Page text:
One plaque on the cracked stucco wall of a building at the corner of Dauphine and Toulouse Streets affirms that the property once housed a Dry Good store owned by Etienne Corderiolle, “a free man of color” who also owned a stretch of apartment buildings and townhouses that now house the Maison Du Puy Hotel and luxury condos.

Another building on nearby Rampart Street, at the edge of the French Quarter, was once the site of a grocery store once owned by Julien Lacroix and a neighboring property housed the textile shop of his brother, Francois.

Indeed, free men of color were an integral part of the New Orleans of the late 18th and early 19th Centuries. All that changed when the United States purchased the Louisiana Territory in 1803,under the presidency of Thomas Jefferson. The Louisiana Purchase is considered one of the largest land deals in history and ranks right up there with the Declaration of Independence as one of the nation’s most important historical landmarks. It also marked the return of slavery for scores of blacks who had previously escaped “The Black Codes” of servitude.

That sweeping historical panorama is the backdrop to John Guare’s play, “A Free Man of Color” in a limited run through January 9 at Lincoln Center’s Vivian Beaumont Theatre.

Playwright John Guare is known for taking the free hand of a muralist to the subject of American history in his plays, from the utopians of “Lydie Breeze” to the raconteurs of “A Few Stout Individuals” and he seems to have funneled the residual energies of those earlier efforts in realizing the early America of “A Free Man of Color.” Director George C. Wolfe makes his Lincoln Center Theatre debut. A Tony Award winner in 1993 for “Angels in America” and 1996 for “Bring in ‘da Noise/Bring in ‘da Funk,” he brings considerable pedigree to this sterling production.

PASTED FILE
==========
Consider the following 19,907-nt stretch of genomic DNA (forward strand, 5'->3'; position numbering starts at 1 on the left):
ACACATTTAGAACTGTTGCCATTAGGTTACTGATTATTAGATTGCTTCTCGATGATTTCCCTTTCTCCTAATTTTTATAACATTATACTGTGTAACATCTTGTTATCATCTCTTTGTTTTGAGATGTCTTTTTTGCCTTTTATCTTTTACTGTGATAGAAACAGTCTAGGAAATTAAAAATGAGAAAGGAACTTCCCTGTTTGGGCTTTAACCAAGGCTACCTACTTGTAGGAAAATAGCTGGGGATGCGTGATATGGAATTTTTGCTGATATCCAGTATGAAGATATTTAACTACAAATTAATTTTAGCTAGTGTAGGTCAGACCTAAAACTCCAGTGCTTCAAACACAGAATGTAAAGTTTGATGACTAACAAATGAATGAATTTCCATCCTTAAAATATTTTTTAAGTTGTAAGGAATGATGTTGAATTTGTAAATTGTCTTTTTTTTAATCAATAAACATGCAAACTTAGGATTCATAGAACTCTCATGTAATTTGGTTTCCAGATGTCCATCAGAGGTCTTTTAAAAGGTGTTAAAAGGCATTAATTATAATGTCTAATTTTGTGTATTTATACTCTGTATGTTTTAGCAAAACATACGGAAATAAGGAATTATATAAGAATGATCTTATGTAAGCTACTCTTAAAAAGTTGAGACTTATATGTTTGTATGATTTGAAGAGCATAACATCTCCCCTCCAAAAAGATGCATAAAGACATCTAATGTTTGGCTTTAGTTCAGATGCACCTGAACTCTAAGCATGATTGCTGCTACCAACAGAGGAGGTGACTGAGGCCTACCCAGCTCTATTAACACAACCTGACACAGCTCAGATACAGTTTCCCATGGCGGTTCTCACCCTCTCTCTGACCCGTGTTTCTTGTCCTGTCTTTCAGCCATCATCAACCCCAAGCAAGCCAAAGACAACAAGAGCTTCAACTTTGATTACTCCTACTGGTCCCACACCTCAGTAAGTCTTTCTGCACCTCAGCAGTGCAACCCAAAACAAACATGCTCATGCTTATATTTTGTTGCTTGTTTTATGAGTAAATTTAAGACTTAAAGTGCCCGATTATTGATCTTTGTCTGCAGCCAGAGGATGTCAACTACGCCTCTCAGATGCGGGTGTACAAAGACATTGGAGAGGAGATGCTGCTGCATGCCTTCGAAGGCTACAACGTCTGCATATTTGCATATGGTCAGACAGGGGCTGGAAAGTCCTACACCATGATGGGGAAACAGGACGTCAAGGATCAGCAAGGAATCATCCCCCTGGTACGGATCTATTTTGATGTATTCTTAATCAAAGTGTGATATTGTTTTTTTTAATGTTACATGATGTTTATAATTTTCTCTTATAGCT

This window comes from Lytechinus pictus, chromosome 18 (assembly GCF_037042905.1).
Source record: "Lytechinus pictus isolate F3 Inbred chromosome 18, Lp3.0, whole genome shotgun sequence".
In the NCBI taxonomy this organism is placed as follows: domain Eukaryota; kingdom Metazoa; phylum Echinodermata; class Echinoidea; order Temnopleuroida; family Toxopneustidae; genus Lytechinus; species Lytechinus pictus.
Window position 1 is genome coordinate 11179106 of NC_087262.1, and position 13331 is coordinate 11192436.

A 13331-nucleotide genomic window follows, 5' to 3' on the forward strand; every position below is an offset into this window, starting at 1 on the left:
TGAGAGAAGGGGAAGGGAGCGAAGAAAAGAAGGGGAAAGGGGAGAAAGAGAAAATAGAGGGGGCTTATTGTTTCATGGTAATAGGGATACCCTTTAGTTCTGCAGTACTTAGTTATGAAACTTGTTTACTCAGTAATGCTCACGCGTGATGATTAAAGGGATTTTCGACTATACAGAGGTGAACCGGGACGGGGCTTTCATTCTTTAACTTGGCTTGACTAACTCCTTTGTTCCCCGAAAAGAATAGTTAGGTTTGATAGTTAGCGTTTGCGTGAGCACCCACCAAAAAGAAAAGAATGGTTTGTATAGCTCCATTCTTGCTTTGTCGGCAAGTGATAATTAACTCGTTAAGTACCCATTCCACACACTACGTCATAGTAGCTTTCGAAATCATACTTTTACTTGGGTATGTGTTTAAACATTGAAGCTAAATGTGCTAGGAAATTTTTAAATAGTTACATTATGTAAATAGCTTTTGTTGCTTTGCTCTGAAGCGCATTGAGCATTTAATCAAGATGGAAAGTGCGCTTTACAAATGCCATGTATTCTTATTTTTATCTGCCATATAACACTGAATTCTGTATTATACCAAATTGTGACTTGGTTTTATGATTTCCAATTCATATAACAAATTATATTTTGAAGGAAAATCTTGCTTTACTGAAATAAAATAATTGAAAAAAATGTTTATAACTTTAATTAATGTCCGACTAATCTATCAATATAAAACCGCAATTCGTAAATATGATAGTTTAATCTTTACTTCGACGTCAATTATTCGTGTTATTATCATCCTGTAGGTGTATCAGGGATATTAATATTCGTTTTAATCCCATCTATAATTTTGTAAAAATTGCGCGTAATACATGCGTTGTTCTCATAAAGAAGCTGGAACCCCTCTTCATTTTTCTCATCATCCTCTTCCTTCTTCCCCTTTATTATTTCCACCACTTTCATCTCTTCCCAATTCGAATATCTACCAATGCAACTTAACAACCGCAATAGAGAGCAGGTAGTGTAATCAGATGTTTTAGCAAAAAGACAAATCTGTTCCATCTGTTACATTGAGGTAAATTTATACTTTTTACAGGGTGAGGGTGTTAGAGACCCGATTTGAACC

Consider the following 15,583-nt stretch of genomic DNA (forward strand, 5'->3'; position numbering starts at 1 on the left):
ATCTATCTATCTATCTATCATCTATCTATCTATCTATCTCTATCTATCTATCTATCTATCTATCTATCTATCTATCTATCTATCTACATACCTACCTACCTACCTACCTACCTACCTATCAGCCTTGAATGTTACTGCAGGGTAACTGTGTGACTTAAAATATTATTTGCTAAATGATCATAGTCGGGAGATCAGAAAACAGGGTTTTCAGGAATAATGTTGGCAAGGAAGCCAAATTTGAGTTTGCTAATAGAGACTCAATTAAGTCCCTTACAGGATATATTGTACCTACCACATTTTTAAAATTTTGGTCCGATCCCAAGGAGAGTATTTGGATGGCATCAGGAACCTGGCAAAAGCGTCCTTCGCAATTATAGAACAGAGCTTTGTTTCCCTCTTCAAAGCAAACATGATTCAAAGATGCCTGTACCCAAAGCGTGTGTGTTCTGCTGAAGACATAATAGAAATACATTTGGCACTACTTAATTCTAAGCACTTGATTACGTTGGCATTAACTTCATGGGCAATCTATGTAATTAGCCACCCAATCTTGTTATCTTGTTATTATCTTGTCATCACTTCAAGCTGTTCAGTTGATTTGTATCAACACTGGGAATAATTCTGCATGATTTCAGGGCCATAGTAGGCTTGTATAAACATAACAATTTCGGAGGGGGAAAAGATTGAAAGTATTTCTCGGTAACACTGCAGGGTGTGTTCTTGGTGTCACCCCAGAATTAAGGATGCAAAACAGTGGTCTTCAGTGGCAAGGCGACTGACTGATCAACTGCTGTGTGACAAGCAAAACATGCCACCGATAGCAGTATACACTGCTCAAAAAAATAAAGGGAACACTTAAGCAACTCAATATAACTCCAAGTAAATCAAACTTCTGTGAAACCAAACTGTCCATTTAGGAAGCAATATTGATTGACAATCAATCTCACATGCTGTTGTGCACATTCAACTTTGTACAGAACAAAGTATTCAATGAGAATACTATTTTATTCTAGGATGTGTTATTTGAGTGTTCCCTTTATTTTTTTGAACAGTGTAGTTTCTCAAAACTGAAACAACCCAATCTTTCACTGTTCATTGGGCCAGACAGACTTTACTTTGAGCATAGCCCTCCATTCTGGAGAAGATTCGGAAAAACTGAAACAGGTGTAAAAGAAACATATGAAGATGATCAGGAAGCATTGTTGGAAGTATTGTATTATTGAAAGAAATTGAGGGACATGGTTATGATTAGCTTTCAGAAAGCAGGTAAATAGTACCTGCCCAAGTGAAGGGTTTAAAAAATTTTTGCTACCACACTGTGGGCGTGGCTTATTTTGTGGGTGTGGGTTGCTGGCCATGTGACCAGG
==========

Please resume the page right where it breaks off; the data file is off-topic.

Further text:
The supercharged cast is headed by fellow “Angels” Tony Award winner Jeffrey Wright and Mos Def (Dante Terrell Smith), the Grammy nominated rapper, critically-acclaimed actor and social activist long associated with causes specific to New Orleans and the Katrina tragedy. Legend has it that Guare wrote “A Free Man” specifically as a vehicle for Wright.

The production is dazzling from start to finish, with eye-popping costumes, inspired sets and imaginative staging that takes the viewer on a dizzying time-travel through the pages of post-Civil War American history, from the bawdy salons of the Vieux Carre through the unexplored wilderness of the New Frontier and in the shadow of the footsteps of Thomas Jefferson, slave revolt leader Toussaint L’Ouverture, King Charles IV and Napoleon through France, Spain and Haiti.